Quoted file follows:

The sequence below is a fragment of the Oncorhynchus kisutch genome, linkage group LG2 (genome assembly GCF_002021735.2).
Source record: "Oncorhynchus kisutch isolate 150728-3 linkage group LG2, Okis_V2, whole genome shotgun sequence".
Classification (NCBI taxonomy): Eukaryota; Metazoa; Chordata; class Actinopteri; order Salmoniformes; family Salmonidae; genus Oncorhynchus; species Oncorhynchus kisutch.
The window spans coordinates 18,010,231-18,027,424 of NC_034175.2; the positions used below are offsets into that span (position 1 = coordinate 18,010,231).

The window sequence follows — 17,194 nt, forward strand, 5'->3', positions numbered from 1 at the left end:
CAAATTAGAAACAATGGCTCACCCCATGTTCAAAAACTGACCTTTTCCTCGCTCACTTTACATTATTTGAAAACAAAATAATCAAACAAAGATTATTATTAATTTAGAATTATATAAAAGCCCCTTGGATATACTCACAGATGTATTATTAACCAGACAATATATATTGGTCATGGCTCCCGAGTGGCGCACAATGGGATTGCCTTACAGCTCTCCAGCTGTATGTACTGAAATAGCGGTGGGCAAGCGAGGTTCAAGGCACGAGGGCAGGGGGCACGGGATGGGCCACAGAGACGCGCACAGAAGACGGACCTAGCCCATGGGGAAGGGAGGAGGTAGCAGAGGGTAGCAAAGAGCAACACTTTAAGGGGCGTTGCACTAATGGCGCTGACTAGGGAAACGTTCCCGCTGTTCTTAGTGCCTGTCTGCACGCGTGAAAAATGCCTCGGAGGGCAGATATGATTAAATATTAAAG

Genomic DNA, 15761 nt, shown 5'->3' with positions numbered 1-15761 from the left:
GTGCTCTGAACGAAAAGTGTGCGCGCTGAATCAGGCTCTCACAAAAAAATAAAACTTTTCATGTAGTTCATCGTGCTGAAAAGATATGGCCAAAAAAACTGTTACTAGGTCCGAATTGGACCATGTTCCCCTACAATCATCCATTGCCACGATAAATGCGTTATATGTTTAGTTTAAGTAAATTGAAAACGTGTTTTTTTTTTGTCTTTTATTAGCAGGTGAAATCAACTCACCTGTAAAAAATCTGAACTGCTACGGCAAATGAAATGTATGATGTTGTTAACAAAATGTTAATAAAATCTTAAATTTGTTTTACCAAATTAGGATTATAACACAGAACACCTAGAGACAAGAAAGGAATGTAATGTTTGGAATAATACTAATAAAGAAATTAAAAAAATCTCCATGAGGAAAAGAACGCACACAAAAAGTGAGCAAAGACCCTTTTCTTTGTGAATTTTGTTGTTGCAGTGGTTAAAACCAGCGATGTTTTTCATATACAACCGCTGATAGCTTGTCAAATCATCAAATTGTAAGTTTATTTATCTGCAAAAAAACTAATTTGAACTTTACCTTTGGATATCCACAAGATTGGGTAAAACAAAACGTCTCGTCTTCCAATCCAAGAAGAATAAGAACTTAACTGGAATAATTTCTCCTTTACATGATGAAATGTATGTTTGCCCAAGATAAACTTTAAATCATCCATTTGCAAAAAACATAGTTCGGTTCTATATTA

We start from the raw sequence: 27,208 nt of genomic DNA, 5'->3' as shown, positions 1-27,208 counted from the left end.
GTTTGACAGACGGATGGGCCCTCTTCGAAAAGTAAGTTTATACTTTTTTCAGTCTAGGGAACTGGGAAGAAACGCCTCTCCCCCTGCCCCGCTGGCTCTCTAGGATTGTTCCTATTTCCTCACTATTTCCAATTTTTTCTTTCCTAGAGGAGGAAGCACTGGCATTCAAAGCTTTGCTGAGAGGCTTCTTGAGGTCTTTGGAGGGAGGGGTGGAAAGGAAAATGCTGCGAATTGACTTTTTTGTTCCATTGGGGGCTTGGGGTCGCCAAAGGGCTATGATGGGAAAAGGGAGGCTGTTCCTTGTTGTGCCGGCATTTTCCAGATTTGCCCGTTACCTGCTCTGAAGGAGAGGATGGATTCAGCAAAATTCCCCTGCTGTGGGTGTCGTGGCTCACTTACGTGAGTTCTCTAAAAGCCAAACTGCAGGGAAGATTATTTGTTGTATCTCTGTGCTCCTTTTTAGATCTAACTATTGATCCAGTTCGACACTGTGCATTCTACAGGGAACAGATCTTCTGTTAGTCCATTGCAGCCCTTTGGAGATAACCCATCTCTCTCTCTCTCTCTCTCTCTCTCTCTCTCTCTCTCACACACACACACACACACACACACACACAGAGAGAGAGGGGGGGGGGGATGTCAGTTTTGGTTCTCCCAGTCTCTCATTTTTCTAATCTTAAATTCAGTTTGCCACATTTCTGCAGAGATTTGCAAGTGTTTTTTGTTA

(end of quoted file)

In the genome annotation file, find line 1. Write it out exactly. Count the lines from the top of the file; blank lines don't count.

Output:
The sequence below is a fragment of the Oncorhynchus kisutch genome, linkage group LG2 (genome assembly GCF_002021735.2).